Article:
Cosmological distances are notoriously difficult for our minds to comprehend. Many methods have been proposed to help us, but beyond a certain point they lapse into meaninglessness. The distance to the Sun might be easier to contemplate in relation to the distance to a nearer object like the Moon, for instance. The Sun lies at a distance from us roughly 400 times that of the Moon. But the concept of multiplying any great distance by a factor of 400 strains our brains considerably (other than as just a number) and when you couple that with the fact that we are hard-pressed to wrap our heads around even the distance between ourselves and the Moon, a relatively nearby rock that we can easily see, the whole exercise reaches the periphery of usefulness. What about geological time? The Rocky Mountains were formed after the extinction of the dinosaurs. Does that help? I doubt it very much.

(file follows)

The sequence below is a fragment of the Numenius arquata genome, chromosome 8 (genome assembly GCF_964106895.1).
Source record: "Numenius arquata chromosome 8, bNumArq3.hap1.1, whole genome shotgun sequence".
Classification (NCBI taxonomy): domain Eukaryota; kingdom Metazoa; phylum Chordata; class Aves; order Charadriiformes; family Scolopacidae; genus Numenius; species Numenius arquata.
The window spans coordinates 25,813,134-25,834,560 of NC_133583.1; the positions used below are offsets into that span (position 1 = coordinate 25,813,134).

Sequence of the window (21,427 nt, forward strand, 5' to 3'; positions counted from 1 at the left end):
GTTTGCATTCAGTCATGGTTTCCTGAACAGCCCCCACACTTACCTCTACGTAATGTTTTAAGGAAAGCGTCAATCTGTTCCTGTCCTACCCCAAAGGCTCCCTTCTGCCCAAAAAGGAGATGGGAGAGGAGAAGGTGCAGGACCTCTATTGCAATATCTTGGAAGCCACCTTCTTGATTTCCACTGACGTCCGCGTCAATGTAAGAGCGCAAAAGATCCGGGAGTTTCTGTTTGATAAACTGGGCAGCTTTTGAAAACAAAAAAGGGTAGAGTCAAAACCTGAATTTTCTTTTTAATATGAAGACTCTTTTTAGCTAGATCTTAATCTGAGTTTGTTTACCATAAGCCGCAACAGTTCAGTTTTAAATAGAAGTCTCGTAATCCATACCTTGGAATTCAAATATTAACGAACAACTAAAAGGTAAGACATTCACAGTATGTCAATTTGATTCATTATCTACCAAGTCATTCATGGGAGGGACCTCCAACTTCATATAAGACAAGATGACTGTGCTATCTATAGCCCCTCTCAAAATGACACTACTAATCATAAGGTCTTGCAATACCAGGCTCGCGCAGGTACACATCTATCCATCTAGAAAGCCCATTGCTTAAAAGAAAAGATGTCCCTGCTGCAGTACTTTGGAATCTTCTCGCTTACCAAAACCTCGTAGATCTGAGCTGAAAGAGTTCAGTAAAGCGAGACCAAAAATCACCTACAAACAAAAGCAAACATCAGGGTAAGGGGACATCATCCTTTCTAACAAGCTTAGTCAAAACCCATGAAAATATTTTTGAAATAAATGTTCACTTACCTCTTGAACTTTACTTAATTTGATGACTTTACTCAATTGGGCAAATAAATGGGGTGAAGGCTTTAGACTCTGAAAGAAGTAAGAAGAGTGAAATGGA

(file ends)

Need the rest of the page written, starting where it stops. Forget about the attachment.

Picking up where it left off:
But we can see the Sun and the Moon and we can experience the passage of time. These are, at least in some ways, still a part of our “Middle World”. What about the square root of -1? We can use this concept easily by plugging it into an equation. We understand perfectly how it “works”, but what is it? What is Pi? What is mathematical infinity? For that matter, what is the number 8?

The answer to this last query may seem self-evident at first, but consider these troubling questions: Is ‘8’ a construct or is it real? It has no mass or volume and it presumably exists outside of time, if it exists at all. If intelligent life had never evolved, would the concept of ‘8’ have any meaning, or exist? [Probably, since if you take four objects and group them together with four separate objects, you will likely always end up with an additive number equivalent to their sum, whether anyone is around to notice or not] Nonetheless, my assertion is that we can never know for sure because we simply don’t know what ‘8’ is. If you’re still not convinced of the elusive quality of the ostensibly pedestrian concept we call ‘8’, it may be helpful to consider one last question: If the Big Bang had never occurred, if universes had never existed and never were to exist, if matter and time and space had never come into being… where would that leave the number 8? I personally feel that as a non-physical entity outside of time, it would likely still exist. So if that is indeed the case, I ask a final time, WTF IS IT? Discuss.